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Within Reach

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Name: S'chn T'gai Spock
Date of Birth: 2230.06
Place of Birth: Vulcan, Shi'Kahr
Rank: Commander
Position on the USS Enterprise: First Officer, Chief Science Officer
Date of decease: 2262.302
Age: 32 standard years old
Cause of decease: transporter malfunction 



Jim swallowed the huge lump in his throat, opened his eyes, and poised his stylus over the PADD. He brought it down, then stopped, his eyes stinging as he stared at the death report blankly. He could do it. He could do it, even though he wanted nothing more but to throw the goddamn PADD on the deck and stomp on it. It would be immature, childish—illogical—and he was an adult. He was the Captain.


Startled, he turned his gaze to Sulu and found him looking at him with a mix of pity and worry. Jim sat straighter in his chair and cleared his throat. "Yes, Mr. Sulu?"

"We left the asteroid belt behind, Captain. No damage to the ship. All stations report ready for warp."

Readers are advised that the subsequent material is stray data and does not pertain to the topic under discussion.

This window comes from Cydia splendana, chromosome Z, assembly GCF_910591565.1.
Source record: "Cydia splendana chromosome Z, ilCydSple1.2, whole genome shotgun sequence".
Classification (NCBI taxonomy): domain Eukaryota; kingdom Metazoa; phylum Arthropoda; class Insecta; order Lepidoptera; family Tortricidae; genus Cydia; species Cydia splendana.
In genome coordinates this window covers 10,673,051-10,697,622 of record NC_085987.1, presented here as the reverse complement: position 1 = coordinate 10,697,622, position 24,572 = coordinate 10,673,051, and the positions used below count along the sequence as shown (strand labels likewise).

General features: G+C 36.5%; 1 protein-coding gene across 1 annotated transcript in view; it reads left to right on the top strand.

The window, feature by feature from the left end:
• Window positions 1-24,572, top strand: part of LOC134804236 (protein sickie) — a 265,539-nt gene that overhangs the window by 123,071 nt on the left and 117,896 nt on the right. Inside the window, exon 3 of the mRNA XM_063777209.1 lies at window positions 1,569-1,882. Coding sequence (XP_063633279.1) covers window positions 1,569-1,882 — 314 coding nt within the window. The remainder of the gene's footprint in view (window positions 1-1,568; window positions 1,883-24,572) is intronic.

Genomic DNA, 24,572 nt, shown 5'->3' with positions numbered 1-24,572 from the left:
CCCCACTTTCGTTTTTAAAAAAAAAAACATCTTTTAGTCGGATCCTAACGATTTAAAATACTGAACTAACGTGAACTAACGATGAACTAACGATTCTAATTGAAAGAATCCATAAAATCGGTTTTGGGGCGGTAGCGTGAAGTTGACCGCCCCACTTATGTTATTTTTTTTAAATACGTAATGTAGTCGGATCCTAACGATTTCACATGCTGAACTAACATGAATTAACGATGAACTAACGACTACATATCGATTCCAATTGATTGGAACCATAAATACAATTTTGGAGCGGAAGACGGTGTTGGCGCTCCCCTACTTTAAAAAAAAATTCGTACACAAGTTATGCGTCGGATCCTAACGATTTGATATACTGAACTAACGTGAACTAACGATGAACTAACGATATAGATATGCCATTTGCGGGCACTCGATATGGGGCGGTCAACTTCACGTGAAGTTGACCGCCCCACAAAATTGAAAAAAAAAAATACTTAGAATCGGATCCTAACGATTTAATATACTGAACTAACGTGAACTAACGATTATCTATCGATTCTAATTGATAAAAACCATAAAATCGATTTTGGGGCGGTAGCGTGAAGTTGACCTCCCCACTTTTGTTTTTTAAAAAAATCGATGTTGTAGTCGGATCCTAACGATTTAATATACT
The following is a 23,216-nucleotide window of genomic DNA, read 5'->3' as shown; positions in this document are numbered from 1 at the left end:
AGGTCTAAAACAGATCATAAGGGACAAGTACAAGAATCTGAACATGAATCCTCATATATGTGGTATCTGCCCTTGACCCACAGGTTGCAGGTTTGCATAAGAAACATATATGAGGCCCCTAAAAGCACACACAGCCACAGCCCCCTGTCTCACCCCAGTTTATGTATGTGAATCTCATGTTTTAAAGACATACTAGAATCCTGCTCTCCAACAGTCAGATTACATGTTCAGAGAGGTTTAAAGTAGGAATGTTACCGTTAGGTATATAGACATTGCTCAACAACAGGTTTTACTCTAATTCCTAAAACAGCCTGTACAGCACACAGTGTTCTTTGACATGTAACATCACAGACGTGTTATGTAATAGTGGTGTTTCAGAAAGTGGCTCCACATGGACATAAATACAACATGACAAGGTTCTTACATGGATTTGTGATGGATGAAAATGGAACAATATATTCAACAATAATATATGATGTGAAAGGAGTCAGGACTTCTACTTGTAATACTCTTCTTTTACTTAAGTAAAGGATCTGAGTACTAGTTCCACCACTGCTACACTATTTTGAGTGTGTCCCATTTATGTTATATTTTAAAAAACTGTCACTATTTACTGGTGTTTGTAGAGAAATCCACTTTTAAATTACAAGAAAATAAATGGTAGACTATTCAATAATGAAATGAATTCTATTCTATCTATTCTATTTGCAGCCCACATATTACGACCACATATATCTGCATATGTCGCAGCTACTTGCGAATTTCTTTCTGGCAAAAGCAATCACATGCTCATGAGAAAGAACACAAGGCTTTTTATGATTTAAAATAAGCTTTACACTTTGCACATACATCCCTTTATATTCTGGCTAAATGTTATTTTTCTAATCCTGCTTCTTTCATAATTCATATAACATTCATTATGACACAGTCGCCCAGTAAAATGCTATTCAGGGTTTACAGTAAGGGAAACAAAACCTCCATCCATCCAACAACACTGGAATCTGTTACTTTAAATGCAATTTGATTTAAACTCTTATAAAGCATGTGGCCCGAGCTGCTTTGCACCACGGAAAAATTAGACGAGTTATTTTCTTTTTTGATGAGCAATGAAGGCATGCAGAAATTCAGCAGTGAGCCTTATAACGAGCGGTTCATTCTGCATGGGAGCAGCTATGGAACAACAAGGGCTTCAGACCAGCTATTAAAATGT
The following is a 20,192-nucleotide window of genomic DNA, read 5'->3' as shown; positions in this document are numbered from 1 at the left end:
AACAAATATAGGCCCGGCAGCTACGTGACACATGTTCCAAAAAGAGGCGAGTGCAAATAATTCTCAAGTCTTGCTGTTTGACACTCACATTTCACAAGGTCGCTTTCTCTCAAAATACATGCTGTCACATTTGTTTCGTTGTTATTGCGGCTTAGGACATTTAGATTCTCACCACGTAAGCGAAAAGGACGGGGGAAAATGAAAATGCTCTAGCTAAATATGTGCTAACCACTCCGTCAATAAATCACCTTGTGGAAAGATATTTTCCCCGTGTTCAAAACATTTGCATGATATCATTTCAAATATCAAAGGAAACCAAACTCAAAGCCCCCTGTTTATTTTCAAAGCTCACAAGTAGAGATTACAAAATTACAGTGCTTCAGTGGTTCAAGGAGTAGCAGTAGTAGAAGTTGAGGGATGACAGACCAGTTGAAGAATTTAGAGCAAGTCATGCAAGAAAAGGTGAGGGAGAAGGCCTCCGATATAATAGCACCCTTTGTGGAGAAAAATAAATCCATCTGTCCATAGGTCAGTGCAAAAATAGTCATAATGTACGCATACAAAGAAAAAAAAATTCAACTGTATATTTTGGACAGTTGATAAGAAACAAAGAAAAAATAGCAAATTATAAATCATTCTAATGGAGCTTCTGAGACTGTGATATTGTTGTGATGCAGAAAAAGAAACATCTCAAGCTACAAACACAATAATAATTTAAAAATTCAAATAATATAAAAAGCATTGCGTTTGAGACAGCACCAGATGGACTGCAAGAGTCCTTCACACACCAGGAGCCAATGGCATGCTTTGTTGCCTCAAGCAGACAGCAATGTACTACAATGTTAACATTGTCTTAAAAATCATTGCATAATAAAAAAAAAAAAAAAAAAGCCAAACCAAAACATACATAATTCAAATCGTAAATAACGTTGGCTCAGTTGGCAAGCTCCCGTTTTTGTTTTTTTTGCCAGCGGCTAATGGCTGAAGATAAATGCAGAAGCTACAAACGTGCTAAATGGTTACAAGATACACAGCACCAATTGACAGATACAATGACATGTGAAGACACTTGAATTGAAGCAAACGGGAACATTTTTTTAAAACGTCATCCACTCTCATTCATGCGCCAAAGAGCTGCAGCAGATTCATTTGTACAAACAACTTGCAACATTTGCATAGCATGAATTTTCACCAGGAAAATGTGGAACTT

Jim stared at him for a few moments before thinking that he should probably respond. "Right. Of course. Engage warp engines, Lieutenant. Warp 2."

"Aye, Captain."

Sulu turned back to his station and Jim leaned back in his chair, feeling weary and far too old. Maybe Bones had been right and he should have stayed in Sickbay. Maybe he just wasn't ready yet.

Jim looked back at his PADD, then at his stylus.

He bit his lip hard, set his jaw, and signed.

His hand did not tremble as he closed the file. He was calm and collected. There was no way in hell he was crying in front of his subordinates. No fucking way.

He looked around the bridge for something to focus his attention on. Everything—the bridge, stations and people sitting at them—looked strange and unfamiliar, like he was seeing them for the first time. Jim's gaze lingered on Chekov's curly head. "Mr. Chekov, check our course."